e r i c w a l t e r s
up and down the stairs so many times over the years that we didn’t need light to find our way. We hit the second floor together. The smell of smoke was strong, but I still couldn’t see any fire. The door to the little-girls’ dormitory was already open, and Joe and Miss Webster appeared. In Joe’s arms were two of the littlest girls. Miss Webster held two more by their hands. Trailing behind Joe were the others, moving two by two and holding hands the way we’d practiced in fire drills. If only this were a drill. The girls had fear in their eyes; some were whimpering, and some had started to cry. “Quick now, ladies!” Joe called out. “Toni, Betty, all of you big girls go down—show them the way! That’s right. Good girls!” He made it sound like this really wasn’t anything more than a drill. As a group, we went down the steps. The sound of our feet thumping down the worn stairs was all we could hear. We reached the bottom, spread out and lined the front-hall walls. Like magic, Tess appeared, already holding the hand of one of the little girls. Unlike us, she was already dressed. Dot threw her arms around Tess as the little girls, led by Joe as if he were the Pied Piper, came down the stairs. We allowed them to pass. Through the dining hall and to the door they marched. When Miss Webster appeared at the end of the line, we followed her, our feet thundering as we crossed the verandah and ran onto the lawn. Our bare feet sank into the wet grass, and a rush of cold, fresh air entered my lungs.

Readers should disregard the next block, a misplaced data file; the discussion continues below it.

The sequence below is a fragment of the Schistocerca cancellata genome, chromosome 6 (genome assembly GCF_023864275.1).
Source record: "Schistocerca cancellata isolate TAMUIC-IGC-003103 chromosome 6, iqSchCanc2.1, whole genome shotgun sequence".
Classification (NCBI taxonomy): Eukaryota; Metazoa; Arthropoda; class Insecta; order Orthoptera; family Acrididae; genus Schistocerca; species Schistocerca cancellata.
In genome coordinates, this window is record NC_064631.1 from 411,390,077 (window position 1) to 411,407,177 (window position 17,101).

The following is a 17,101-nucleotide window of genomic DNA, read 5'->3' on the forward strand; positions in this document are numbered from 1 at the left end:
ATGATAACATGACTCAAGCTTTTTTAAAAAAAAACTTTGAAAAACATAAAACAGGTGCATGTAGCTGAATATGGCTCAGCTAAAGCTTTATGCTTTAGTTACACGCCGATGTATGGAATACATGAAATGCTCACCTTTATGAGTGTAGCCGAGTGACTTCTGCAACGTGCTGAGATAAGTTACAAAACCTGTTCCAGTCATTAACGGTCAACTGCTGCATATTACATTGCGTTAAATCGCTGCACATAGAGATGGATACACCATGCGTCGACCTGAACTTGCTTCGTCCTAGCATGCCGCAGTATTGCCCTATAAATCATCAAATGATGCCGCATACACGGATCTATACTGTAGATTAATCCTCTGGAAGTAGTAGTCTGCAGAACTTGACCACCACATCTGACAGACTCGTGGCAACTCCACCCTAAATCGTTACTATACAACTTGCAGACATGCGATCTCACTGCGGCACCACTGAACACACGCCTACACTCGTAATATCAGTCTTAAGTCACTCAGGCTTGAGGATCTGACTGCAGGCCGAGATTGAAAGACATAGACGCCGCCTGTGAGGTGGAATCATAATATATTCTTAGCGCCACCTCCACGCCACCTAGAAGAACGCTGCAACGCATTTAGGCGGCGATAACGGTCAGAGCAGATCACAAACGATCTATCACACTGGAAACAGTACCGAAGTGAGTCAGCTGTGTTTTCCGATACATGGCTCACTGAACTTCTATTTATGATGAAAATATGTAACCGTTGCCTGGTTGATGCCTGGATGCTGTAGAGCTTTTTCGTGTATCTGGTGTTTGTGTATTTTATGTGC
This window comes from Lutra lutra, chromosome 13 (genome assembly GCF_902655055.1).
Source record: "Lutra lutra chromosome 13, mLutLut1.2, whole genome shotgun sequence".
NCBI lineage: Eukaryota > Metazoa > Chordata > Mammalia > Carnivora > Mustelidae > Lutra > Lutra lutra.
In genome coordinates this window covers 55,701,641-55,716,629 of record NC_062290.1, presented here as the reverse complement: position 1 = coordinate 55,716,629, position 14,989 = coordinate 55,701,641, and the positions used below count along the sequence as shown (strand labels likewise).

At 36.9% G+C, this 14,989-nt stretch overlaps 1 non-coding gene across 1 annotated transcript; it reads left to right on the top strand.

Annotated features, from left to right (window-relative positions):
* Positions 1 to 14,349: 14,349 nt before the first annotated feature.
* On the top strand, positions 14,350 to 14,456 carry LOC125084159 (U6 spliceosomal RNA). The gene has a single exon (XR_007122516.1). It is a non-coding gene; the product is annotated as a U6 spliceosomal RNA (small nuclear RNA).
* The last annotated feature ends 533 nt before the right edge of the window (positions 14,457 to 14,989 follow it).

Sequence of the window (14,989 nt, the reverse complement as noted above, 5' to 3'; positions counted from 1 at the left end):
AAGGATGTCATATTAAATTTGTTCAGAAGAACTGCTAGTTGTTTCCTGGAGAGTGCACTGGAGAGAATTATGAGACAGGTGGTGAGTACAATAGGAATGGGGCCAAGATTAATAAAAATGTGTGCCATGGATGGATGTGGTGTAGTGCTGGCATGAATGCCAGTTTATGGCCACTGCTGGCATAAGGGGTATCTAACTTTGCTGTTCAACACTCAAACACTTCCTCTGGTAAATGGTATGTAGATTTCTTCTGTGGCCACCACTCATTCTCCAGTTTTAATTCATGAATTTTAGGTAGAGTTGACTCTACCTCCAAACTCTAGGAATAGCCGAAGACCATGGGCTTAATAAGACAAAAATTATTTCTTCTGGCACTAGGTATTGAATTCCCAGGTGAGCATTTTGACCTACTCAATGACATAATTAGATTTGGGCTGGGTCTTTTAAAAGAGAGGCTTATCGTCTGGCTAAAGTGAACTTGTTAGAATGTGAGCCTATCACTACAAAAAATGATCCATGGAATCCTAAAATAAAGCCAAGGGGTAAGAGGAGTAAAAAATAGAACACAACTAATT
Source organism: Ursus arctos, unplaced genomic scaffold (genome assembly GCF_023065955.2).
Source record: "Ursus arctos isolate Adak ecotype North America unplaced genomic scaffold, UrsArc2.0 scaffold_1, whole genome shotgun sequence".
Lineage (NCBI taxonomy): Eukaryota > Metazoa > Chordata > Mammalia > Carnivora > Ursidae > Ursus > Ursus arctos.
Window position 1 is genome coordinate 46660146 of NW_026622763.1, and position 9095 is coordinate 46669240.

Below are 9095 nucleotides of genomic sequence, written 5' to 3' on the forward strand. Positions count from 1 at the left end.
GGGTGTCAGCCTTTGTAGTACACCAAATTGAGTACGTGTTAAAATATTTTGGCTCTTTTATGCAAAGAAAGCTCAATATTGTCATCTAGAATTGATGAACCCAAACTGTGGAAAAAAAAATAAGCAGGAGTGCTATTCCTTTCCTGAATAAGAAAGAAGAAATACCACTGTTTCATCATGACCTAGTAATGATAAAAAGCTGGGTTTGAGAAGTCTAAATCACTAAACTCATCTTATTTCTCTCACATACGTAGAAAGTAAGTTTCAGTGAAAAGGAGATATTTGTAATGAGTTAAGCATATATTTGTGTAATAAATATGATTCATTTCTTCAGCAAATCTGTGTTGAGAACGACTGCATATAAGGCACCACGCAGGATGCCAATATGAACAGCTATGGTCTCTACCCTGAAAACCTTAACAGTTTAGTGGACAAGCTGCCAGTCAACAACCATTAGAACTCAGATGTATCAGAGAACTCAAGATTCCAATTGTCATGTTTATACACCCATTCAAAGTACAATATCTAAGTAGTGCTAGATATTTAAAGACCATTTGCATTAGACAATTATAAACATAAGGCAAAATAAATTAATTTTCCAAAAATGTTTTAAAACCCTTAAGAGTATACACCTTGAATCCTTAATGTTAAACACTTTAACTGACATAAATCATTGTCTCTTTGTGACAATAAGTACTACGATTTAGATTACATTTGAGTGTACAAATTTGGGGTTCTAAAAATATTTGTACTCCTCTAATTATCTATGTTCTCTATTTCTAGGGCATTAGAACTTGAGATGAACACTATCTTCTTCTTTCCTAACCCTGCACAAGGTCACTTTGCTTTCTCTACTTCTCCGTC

i n n o c e n t
Suddenly, Mrs. Hazelton, our matron, appeared. She was in her nightgown as well, standing with Joe and Miss Webster and the Little Ones. She called out for everybody to be calm, to move away from the building. As always, she was in charge, and we followed her orders. Outside, the full moon and the stars bathed the lawn in light, and I could see clearly. I kept moving away from the building, as if it were in pursuit, and I could see that we had to get farther away. Finally, with the full expanse of the lawn and the burning house behind us, we stopped. The Little Ones now started to sob. More fully awake, they now knew enough to be scared. A pair of the girls— Debbie and Carol—broke ranks and rushed to me. “We’re all right now,” I said to the girls. I swept Debbie up, and she wrapped her arms around my neck. Carol pressed against me. I knew the Little Ones needed to be comforted, but having them against me gave comfort to me as well. “It’s going to be all right,” I said. I wasn’t sure if I was trying to reassure them or me. All of the other girls were spread out, scattered in groups of two or three, some standing, and some slumped to the ground. All were staring back at the house. Toni came to my side. She had two of the Little Ones clinging to her as well. There was a chill in the air that made it seem more like early April than nearly summer. None of this seemed real. It was as if I’d woken up from a dream to find myself in a nightmare. I wanted to pinch myself and wake up from